So said the death notice for John Callaway printed in the Milledgeville, Georgia Union & Recorder. He was born 4 December 1791 and died 5 June 1873 in Milledgeville. Upon death, John was buried in the city's Memory Hill Cemetery.

On 25 October 1818 in Baldwin County, GA, John married Margaret "Peggy" Turner. This couple had at least eleven children. Eight of them rest in Memory Hill, and tombstones for six(*) of them are in the image below.

- Augustus W. "Gus" Callaway* (3 March 1820 ~ 9 August 1866)
- Lucinda A. Callaway Trice* (5 October 1821 ~ 15 March 1889)
- John F. "Frank" Callaway
- Joshua M. Jasper Callaway
- Leonidas Newton Callaway* (19 February 1828 ~ 20 July 1898)
- Sarah Elizabeth Callaway Brake (1831 ~ 1907)
- Nancy C. Callaway (29 January 1832 ~ 3 February 1901)
- Martha M. Callaway Smith*
- E. William Callaway* (29 June 1834 ~ 30 November 1873)
- Mary Emeline Callaway King Green
- Richard Columbu…

John Sherrod Thomas, Veteran of War of 1812, Died at Age 102 in 1881

John S. Thomas died 9 January 1881 and was buried at Memory Hill Cemetery in Milledgeville, Baldwin County, Georgia. A death notice was published in the Augusta Chronicle, citing the Milledgeville Recorder, just a few days after his demise:
Death of Judge J. S. Thomas.

Judge John S. Thomas died at his residence, at Midway, Sunday night. He has for years been confined to his house. He was the oldest living male resident of the county at the time of his death. In his early life he was associated with many prominent positions under the State government. We are informed that Judge Thomas was born in May, 1779, and was nearly 102 years of age. He was, in his active life, a prominent citizen and a good one. Doubtless a more extended notice will be given of so remarkable a man.That last line proved prescient. A "more extended" obituary was published in the Milledgeville Union & Recorder on 18 January 1881.
John Sherrod Thomas.
Col. J. S. Thomas was born in 1779, on Rocky Creek, H…

Brother John Hubbard was a Quiet and Unassuming Christian

John W. Hubbard (1869-1898) was buried in Memory Hill Cemetery at Milledgeville, Baldwin County, Georgia.

Union Recorder (Milledgeville, Georgia)
10 January 1899 - pg. 2 [via Georgia Historic Newspapers]
IN MEMORIAM.
John Hubbard, son of W. H. and Mrs. Fannie Hubbard, was born in Quitman County, Ga., July 28, 1869, and died in Baldwin County, near Milledgeville, Ga., Nov. 4, 1898, aged 29 years, 3 months and 6 days.

Brother Hubbard had been a member of the Methodist Episcopal Church for thirteen years. He was a quiet and unassuming christian, but, as in other relations of life, was true and unswerving. He was one of that few against whom I never heard a word. His death, like his life, was a quiet and peaceful one. Just a short while before he passed into his happy reward he called for his mother to come to the bedside and told her that he was going to leave her, but that he was happy because he was going to heaven. He then asked her to kiss him good-bye, after pressing the lips of his d…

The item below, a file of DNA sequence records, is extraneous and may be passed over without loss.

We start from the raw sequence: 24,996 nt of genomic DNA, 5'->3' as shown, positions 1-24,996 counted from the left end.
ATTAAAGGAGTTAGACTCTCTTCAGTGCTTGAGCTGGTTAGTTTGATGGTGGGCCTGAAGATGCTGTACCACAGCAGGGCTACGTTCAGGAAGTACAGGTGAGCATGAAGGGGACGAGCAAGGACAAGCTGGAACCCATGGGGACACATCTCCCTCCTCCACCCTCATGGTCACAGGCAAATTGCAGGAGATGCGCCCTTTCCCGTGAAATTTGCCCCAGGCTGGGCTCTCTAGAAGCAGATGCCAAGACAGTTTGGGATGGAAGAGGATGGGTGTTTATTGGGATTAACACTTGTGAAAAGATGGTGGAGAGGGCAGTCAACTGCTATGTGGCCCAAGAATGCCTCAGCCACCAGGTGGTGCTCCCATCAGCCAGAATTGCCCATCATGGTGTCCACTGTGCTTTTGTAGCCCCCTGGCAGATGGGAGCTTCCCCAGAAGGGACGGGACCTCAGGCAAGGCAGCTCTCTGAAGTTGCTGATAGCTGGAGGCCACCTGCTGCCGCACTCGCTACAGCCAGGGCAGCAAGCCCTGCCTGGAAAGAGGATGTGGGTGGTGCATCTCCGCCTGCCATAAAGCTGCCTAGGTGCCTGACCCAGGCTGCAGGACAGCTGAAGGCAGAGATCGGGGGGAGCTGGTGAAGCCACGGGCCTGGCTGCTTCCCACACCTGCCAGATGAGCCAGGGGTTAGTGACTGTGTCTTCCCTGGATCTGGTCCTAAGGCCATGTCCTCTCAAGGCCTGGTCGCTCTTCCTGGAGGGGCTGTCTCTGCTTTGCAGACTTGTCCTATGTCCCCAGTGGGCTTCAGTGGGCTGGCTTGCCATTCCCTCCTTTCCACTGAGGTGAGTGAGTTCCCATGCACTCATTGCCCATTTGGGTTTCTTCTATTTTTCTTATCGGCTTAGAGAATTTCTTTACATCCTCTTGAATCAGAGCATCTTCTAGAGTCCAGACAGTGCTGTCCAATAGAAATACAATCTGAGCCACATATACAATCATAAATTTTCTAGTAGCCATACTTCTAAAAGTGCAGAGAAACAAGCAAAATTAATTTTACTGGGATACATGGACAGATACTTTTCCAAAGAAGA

Capt. George Rogers was a Very Popular Man Among His Race

George A. Rogers (1861-1896) was buried in Myrtle Hill Cemetery at Rome, Floyd County, Georgia. He was a member of the Grand United Order of Odd Fellows, not to be confused with the Independent Order of Odd Fellows. More on the organization after the obituary -

Savannah Tribune (Georgia)
Saturday, 8 February 1896 - pg. 3 [via GenealogyBank]
Funeral of Capt. Geo A. Rogers.
Capt. George A. Rogers, Grand Master of District Grand Lodge No. 18 of Georgia, G U O of O F, died on Friday of last week and his funeral was held at Rome, Ga., on Sunday last. It was one of the largest ever witnessed in that city.

Mr. Rogers leaves a wife, a mother and sister to mourn his loss and who have the sympathy of his great host of friends all over the state.

Capt. Rogers was a very popular man among his race; he was loved by all. He was captain of the Hill City Guards; Past Master of Kenesaw Lodge, A. F. and A. M., a member of the House Hold of Ruth, the Good Samaritans and the Sons and Daughters of Jacob, al…

Love Could Not Save May Hiles Knowles

Maggie May Hiles and husband William Addison Knowles rest in Myrtle Hill Cemetery at Rome, Floyd County, Georgia. An obituary for May follows.


Walker County Messenger (LaFayette, Georgia)
20 May 1897 - pg. 1 [via Georgia Historic Newspapers]
Love Could Not Save.

Rome, Ga., May 16. -- Mrs. W. A. Knowles, wife of the proprietor of the Rome Tribune, died of consumption, about 7:30 o'clock this morning. She was born in Summerville, Ga., Jan. 30, 1871. She is the second daughter of Capt. Thompson Hiles, a large wholsale [sic] dry goods merchant of Rome, and one of North Georgia's most prominent citizens. Mrs. Knowles graduated from Wesleyan and Shorter colleges, and was married Feb. 5, 1890. She leaves three children. The funeral will occur tomorrow (Monday) afternoon from the First Methodist church at 4 o'clock. She was a devoted wife, a loving mother a model Christian woman. The people of Rome deeply sympathize with Mr. Knowles.William A. Knowles was born at Macon, GA, and died…

More About Eben Hillyer, M.D. and Rev. Shaler Granby Hillyer, D.D.

I knew these gentlemen were connected, but just now come across a source that ties them together nicely and decided to share here. I first mentioned Dr. Eben Hillyer here a couple of years ago. And less than two months have passed since I mentioned Dr. Shaler Granby Hillyer in this space. Dr. Eben Hillyer, buried in Myrtle Hill Cemetery at Rome, Floyd County, Georgia was the nephew of Dr. Shaler Granby Hillyer buried at Forsyth Cemetery in Monroe County, Georgia.